When the American Dream was first mentioned by Adams, health insurance was still a brand new concept. Before that time, health care costs were a lot lower, but all spent out of pocket.
In the mid-1950s, an era often associated with the American Dream, the majority of Americans carried health insurance. That insurance helped to offset the bills that many Americans faced, but it didn't eliminate the burden completely. Despite the affordability provided by insurance, healthcare costs still increased at a much faster rate than inflation, but how much faster?
Forbes took a look at the changes in healthcare costs. In 1958, the per capita health costs were $134. At the average wage for that time, it would take 118 hours of work to cover healthcare expenses (roughly 15 days worth of work). In 2012, America's per capita health expenses were $8,953. Based on the average wage for that year, it would take 467 hours to cover healthcare expenses (roughly 58 days).
Americans are now spending much more of their income on healthcare costs — working for nearly a quarter of a year just to pay those expenses.
The American Dream has come to include a job that has benefits to help pay those costs.
For many decades, if you worked for a company for your entire career, they would reward you with a pension. This meant that you wouldn’t have to worry about retirement. You wouldn’t have to scrape and save and depend on the stock market for your retirement livelihood.
In the late 20th century that began to change. As people were living longer than ever, companies saw they were having trouble keeping up with those payments. New hires were not given a defined contribution plan, rather than a defined benefit plan.
That means today’s worker has one more thing that they have to pay for out of their wage. A wage that hasn’t kept up with inflation. Social Security is still around, but there are worries that it won’t be around in years to come. So it is now all upon the workers to provide for their own retirement, pay their own healthcare expenses, pay off their own debt, and somehow still be able to live a fulfilling life.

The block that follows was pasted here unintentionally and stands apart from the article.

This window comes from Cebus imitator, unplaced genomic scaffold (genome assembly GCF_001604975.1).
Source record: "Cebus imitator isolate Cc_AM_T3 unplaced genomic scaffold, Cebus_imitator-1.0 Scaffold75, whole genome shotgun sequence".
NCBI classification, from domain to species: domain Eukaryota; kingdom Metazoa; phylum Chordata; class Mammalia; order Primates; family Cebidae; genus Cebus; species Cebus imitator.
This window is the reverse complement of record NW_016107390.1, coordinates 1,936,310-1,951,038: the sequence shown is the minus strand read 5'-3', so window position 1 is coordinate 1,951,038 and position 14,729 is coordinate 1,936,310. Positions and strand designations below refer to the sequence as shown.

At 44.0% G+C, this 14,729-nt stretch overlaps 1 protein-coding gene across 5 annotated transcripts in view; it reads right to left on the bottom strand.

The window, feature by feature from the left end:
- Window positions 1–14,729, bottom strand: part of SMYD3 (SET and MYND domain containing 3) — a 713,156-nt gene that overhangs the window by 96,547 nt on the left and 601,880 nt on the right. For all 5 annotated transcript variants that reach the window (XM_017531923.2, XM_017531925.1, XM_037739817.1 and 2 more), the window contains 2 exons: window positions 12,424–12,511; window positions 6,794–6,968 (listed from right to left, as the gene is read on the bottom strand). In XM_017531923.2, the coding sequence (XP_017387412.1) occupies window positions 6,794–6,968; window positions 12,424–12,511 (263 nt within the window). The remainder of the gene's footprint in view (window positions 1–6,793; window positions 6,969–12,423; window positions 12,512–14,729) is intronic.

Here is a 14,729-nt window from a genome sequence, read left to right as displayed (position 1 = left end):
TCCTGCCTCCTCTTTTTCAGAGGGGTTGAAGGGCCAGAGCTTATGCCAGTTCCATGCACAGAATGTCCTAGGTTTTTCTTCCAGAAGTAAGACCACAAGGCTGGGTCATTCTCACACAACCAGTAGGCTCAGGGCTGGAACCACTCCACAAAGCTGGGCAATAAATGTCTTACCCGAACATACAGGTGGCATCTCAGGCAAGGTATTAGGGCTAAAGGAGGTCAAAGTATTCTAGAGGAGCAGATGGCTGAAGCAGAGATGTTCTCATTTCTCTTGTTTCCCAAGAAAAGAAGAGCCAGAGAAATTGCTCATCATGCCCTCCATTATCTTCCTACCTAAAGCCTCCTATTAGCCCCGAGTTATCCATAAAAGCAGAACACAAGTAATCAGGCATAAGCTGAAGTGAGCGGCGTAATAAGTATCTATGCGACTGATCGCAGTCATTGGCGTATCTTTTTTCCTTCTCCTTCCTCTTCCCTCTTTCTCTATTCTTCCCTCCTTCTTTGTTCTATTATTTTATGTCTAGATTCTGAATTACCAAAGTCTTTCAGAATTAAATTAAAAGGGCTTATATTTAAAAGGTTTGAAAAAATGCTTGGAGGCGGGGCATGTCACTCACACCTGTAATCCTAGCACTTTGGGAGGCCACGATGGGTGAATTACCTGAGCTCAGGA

The American Dream has come to include a job that has a good retirement plan.
The Bottom Line
50 or 60 years ago, if you went to college, you could expect to land a job that paid well, took care of expenses, guaranteed a secure retirement, and provided all that you needed. The American Dream was fulfilled by getting one of these jobs which essentially secured your home in the suburbs with a wife and a dog.
The American Dream today doesn’t include the 2.5 kids, dog, picket fence, and house in the suburbs. Instead, it focuses on eliminating worries rather than providing comforts.
Today’s American Dream is being able to graduate from college with minimal debt, secure a job in your field that has benefits, be able to afford health care costs (while saving for retirement and paying down loans), and still live a comfortable life. The American Dream still exists, but it has taken on a new form.